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If a photon is emitted from a light source travelling with some velocity, then surely the photon emitted in the direction of travel would have a velocity equal to the speed of light plus the velocity of the light source. So travelling faster then the speed of light?

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    $\begingroup$ No, because of the relativistic addition of velocities. $\endgroup$
    – Andrew
    Aug 6, 2022 at 15:46
  • $\begingroup$ The whole point of the theory of relativity is to answer this question. So the answer is in that theory and it is not simple. If you have questions about relativity, then you should ask those. $\endgroup$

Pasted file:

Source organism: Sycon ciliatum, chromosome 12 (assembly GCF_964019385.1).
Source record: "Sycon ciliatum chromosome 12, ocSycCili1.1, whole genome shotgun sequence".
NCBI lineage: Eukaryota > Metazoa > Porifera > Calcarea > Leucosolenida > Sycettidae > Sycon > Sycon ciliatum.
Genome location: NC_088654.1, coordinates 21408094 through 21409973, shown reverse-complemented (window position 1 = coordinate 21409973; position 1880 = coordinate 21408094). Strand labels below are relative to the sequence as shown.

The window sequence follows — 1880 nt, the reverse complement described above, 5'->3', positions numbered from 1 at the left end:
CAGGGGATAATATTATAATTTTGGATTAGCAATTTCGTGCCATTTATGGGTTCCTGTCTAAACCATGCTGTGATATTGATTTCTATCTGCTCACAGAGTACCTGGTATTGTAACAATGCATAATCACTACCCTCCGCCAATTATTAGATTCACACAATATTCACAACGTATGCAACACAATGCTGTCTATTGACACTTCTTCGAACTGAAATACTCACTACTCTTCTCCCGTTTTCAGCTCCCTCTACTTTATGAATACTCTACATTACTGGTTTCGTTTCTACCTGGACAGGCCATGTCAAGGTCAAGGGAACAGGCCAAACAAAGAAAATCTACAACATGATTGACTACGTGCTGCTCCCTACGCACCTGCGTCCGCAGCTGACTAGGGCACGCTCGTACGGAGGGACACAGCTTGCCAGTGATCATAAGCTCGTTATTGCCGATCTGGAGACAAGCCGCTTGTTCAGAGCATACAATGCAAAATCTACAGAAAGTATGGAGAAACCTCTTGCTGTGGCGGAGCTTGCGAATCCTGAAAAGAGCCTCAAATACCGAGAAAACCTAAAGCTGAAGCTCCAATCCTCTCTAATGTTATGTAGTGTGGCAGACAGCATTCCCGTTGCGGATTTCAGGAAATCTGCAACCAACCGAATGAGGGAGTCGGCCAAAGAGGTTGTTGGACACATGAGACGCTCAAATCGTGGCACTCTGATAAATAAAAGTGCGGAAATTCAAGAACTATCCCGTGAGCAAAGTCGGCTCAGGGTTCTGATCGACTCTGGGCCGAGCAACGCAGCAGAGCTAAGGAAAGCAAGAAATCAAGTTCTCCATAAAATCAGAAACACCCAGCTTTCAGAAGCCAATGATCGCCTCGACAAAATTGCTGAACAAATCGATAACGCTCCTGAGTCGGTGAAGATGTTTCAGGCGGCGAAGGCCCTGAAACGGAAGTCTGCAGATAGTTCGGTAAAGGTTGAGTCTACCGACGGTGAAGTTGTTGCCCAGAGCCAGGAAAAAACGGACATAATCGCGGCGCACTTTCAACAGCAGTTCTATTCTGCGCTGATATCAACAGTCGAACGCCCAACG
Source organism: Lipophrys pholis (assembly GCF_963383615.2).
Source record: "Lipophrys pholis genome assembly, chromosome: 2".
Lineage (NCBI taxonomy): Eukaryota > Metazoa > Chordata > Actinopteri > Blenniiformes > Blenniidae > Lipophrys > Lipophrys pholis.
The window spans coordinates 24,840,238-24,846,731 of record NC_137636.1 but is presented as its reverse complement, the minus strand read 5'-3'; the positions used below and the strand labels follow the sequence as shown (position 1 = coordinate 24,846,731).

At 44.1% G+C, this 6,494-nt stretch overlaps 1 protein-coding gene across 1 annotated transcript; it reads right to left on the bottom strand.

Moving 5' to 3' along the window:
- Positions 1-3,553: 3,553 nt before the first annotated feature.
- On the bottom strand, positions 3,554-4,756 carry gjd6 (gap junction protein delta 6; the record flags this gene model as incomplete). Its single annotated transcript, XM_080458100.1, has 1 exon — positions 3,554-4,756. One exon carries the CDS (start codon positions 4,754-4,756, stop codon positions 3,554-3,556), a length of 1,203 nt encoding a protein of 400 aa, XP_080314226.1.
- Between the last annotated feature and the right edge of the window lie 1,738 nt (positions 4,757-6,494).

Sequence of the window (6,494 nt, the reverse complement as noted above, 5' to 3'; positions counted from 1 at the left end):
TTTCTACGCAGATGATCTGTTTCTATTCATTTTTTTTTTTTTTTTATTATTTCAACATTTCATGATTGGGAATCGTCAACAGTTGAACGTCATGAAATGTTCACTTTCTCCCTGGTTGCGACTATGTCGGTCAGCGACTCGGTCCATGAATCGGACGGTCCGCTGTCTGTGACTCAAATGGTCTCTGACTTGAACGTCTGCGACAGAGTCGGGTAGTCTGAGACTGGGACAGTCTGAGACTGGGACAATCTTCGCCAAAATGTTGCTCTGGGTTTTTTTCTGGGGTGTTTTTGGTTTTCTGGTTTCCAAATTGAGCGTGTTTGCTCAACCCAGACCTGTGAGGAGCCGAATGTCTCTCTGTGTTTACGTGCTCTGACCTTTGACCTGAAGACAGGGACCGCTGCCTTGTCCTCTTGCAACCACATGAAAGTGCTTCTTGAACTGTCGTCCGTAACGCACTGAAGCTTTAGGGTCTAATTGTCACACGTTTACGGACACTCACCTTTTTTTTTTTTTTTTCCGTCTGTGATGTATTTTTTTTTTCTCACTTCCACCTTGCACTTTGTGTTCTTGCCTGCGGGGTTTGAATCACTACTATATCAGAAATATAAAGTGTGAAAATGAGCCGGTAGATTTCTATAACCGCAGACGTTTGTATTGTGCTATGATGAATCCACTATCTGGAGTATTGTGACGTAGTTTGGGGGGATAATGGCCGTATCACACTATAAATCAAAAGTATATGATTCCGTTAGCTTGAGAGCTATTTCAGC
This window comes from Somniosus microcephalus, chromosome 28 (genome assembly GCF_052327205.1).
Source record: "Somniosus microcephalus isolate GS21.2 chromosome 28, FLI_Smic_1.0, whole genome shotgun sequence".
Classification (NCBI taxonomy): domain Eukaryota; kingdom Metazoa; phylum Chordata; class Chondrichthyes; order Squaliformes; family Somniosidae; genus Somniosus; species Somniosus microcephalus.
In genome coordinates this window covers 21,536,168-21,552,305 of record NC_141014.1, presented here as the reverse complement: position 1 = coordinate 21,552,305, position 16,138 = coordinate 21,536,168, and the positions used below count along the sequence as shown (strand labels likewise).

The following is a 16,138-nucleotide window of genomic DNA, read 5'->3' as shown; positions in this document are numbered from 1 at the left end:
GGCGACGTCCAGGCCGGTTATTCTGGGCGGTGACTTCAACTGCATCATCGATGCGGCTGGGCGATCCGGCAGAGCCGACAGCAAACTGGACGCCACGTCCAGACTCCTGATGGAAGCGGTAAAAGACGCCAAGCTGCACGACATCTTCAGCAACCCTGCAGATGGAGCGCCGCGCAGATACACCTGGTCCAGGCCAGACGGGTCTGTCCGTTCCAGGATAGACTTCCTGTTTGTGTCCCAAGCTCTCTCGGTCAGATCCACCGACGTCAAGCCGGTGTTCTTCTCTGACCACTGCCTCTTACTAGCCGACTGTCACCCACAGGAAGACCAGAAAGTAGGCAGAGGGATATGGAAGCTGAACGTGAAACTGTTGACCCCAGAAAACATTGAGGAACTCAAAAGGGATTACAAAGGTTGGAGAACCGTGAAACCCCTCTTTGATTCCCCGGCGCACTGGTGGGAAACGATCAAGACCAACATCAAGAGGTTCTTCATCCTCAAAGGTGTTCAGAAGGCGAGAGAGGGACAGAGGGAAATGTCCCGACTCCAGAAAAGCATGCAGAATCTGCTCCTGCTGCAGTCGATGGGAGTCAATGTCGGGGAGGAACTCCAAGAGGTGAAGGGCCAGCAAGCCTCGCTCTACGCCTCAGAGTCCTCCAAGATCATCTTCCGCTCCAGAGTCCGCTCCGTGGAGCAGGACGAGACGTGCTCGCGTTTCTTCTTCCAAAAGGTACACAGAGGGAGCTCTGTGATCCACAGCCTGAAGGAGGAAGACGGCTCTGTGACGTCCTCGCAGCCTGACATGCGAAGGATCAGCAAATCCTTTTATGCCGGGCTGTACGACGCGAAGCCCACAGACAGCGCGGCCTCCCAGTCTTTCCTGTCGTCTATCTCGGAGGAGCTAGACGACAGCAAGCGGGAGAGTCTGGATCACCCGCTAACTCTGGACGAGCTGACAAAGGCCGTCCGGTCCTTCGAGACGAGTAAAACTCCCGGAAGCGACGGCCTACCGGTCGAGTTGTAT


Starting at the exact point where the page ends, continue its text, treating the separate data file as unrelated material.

– Themis
    Aug 6, 2022 at 16:16
  • $\begingroup$ Possible duplicates: physics.stackexchange.com/q/79331/2451 and links therein. $\endgroup$
    – Qmechanic
    Aug 6, 2022 at 16:29
  • $\begingroup$ Imagine it this way. Photons are carried away at the speed of light, rather than being emitted from the source. $\endgroup$ Aug 6, 2022 at 16:43

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You're assuming that velocities are additive. This result, while commonly accepted with everyday's intuition, is incorrect. The higher velocities are, the worse the mistake becomes if you assume additivity.

You need special relativity to find the correct way to combine velocities.

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